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A few weeks ago I was doing homework in the library. I am a commuter, so for me this was a little out of the ordinary. Sadly, my Wi-Fi was out. I had been sitting there for about an hour, and I was making good progress until I was approached by two 20-somethings that seemed to be students as well.
“Do you mind if we interview you for our club?” one asked me.
Being fairly outgoing and friendly, at times too much so, I was perfectly fine with it. They eagerly pulled up chairs and sat down next to me at my seat next to the computers. They asked me a handful of non-specific questions and attempted to carry on a normal conversation after asking every question. After a few minutes of this, I asked what this interview was for.
Only one of the two had said anything since sitting down and this was his response, “We’re actually not college students.”
At this point I was spooked. I asked what they were then, and he replied “Missionaries.” I grew up with a grandma in the Mormon church, so this wasn’t a big surprise to me. I have met many persistent missionaries in the past, and actually relaxed a little bit upon hearing this. I have never met a menacing or threatening missionary and these two were no exception; never dropping their smile, telling me that this is something they do with college students a lot. They said they felt it gives students a much needed opportunity to vent.
I asked for their particular brand of Christianity and they gave me a simple answer of, “non-denominational.” They said they were with The Family Federation for World Peace and Unification. The name they use when talking to college students is C.A.R.P or Collegiate Association for the Research of Principles. I questioned them further and they told me that they are trying to find a set of principles that all religions and people can agree on, hence the words unification, world peace and principles in the two names. It seemed like a noble goal. I exchanged numbers with the speaker and took one of their papers and told them I had to leave for work.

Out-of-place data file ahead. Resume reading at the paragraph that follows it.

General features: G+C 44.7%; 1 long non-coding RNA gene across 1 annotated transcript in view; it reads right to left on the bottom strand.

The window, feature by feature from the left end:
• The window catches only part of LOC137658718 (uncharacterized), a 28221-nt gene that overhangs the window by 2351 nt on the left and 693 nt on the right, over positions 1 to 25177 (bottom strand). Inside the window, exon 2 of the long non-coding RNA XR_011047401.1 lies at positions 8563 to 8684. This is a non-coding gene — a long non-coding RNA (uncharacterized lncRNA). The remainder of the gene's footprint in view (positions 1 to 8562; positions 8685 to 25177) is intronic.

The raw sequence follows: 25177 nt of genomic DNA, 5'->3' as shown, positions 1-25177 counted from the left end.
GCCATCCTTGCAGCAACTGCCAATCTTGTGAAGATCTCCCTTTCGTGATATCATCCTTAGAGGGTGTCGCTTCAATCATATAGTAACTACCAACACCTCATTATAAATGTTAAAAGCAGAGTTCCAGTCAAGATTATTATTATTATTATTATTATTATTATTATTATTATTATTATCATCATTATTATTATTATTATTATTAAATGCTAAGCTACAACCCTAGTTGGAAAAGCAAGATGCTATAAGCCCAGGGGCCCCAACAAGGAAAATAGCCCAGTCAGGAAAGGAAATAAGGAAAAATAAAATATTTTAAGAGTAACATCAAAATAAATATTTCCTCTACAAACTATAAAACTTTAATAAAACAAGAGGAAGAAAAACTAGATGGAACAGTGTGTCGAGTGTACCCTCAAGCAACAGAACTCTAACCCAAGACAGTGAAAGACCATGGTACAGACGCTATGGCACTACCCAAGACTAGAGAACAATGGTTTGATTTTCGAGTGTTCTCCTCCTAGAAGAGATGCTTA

As they handed me the paper, the speaker nonchalantly mentioned their founder, a small box on the back page with the statement: “God has sent one person to this earth to resolve the fundamental problems of human life and the universe. His name is Rev. Sun Myung Moon.”
This is the part where things start to get murky.
After leaving the two missionaries I put the name straight into the internet, this was the first article to come up: “Reverend Moon: Cult leader, CIA asset, Bush family friend is dead.”
My first instinct was to call my mom. She had never heard of this group, but sternly told me that “You can’t join a cult, Jobe.” I assured her I wouldn’t, but I was still spooked by the encounter, and how close I was to actually being interested in this group.
Later, I mentioned the encounter to my grandparents when they came to visit me. Apparently the “Moonies,” as they called them, had been around a long time and were very active in the 70s and 80s. With their knowledge and the information from the pamphlet I received I started doing my research.
Vice News has two very well-done documentaries showing the two sides of this group that I viewed as part of my research. The first is Ex-Cult Member Explains How He Escaped the Moonies and the other is Guns For God: The Church of The AR-15. Both these titles sound very much like click-bait, but the documentaries show two sides, the first a piece documenting a former member’s experience with the church, and second an impartial view of the inside of one of these churches.